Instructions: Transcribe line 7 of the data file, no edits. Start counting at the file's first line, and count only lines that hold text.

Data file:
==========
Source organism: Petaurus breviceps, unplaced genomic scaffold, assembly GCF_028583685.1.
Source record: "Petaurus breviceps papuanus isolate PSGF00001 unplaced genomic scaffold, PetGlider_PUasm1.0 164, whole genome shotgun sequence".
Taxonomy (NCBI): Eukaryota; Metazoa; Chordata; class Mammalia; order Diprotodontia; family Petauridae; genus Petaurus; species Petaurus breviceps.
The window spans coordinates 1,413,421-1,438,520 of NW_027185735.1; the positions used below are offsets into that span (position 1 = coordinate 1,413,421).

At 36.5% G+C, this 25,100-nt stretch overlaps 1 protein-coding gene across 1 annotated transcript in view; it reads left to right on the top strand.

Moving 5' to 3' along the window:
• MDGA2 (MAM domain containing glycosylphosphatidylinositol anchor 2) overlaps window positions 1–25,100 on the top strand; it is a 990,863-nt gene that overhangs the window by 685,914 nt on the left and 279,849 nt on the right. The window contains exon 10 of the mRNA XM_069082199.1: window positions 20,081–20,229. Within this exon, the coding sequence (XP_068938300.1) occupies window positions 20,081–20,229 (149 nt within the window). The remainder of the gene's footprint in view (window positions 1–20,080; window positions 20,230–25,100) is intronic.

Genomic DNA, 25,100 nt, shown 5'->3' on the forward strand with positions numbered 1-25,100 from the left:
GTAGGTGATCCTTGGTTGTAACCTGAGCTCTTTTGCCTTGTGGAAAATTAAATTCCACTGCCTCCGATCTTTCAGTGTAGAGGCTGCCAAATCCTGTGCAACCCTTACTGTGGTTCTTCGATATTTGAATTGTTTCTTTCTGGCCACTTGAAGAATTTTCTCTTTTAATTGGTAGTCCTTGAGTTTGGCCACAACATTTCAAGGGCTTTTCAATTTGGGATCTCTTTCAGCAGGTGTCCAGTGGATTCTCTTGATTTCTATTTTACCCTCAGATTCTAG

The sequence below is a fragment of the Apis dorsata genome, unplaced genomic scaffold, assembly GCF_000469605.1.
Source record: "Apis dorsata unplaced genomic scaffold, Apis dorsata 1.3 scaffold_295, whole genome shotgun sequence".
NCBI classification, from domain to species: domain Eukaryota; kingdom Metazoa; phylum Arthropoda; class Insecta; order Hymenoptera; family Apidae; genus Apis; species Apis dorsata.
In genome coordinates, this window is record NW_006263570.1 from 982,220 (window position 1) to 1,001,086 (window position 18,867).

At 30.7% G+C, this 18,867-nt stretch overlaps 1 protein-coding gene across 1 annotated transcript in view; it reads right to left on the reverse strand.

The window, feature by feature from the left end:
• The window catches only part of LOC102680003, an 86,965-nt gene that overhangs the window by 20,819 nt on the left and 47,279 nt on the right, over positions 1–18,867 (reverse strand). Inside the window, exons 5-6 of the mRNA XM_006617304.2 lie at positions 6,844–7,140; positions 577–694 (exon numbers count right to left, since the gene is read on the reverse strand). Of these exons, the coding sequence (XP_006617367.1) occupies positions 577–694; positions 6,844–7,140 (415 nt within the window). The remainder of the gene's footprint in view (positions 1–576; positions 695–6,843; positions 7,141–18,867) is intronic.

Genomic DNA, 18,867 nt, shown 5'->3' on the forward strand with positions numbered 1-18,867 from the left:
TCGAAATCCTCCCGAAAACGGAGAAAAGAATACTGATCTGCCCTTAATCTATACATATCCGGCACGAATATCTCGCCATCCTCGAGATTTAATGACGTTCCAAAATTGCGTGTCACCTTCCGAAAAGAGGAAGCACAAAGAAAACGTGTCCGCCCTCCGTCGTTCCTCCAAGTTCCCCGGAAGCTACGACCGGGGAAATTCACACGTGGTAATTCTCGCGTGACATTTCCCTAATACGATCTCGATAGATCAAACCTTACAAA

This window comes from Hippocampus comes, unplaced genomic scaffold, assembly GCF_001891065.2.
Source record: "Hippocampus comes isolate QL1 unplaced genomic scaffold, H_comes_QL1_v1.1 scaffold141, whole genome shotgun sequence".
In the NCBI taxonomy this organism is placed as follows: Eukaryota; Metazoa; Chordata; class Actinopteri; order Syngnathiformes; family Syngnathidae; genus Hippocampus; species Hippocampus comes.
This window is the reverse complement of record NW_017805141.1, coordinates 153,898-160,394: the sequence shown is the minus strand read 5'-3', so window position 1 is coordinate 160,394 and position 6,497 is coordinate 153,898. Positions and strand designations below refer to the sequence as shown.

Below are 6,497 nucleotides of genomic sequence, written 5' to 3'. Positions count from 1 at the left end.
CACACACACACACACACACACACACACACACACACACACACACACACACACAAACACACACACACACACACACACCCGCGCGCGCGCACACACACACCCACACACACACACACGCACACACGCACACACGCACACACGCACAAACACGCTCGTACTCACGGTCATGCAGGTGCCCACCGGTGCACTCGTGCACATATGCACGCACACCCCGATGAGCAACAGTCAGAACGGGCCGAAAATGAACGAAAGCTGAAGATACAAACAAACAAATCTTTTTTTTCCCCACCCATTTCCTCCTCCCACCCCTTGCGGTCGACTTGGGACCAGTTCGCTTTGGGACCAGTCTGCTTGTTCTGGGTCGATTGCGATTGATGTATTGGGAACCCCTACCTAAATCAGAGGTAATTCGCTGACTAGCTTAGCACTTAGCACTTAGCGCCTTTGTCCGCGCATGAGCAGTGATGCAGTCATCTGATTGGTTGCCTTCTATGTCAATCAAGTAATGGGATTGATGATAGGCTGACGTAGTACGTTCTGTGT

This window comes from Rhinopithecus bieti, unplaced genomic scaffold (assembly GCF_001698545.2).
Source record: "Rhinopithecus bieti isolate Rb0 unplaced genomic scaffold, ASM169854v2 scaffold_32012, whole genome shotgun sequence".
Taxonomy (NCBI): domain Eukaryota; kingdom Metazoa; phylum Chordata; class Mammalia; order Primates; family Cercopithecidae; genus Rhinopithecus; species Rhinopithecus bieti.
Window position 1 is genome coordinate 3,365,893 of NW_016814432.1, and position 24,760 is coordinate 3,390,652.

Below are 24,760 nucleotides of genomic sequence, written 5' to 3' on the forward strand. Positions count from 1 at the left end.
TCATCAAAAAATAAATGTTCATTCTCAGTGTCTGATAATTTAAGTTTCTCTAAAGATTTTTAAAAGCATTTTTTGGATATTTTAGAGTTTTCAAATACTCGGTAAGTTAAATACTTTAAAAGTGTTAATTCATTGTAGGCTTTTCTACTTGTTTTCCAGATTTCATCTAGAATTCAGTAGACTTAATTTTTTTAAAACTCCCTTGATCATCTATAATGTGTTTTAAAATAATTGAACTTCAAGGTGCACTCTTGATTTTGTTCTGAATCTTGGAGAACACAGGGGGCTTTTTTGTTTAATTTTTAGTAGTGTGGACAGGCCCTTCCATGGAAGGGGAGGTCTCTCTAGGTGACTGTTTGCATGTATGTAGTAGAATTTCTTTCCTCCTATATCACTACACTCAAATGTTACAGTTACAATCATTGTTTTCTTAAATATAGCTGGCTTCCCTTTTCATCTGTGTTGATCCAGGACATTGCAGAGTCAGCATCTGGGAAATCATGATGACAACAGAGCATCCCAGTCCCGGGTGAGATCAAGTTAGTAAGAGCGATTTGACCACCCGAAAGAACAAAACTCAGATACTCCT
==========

• MDGA2 (MAM domain containing glycosylphosphatidylinositol anchor 2) overlaps window positions 1–25,100 on the top strand; it is a 990,863-nt gene that overhangs the window by 685,914 nt on the left and 279,849 nt on the right. The window contains exon 10 of the mRNA XM_069082199.1: window positions 20,081–20,229. Within this exon, the coding sequence (XP_068938300.1) occupies window positions 20,081–20,229 (149 nt within the window). The remainder of the gene's footprint in view (window positions 1–20,080; window positions 20,230–25,100) is intronic.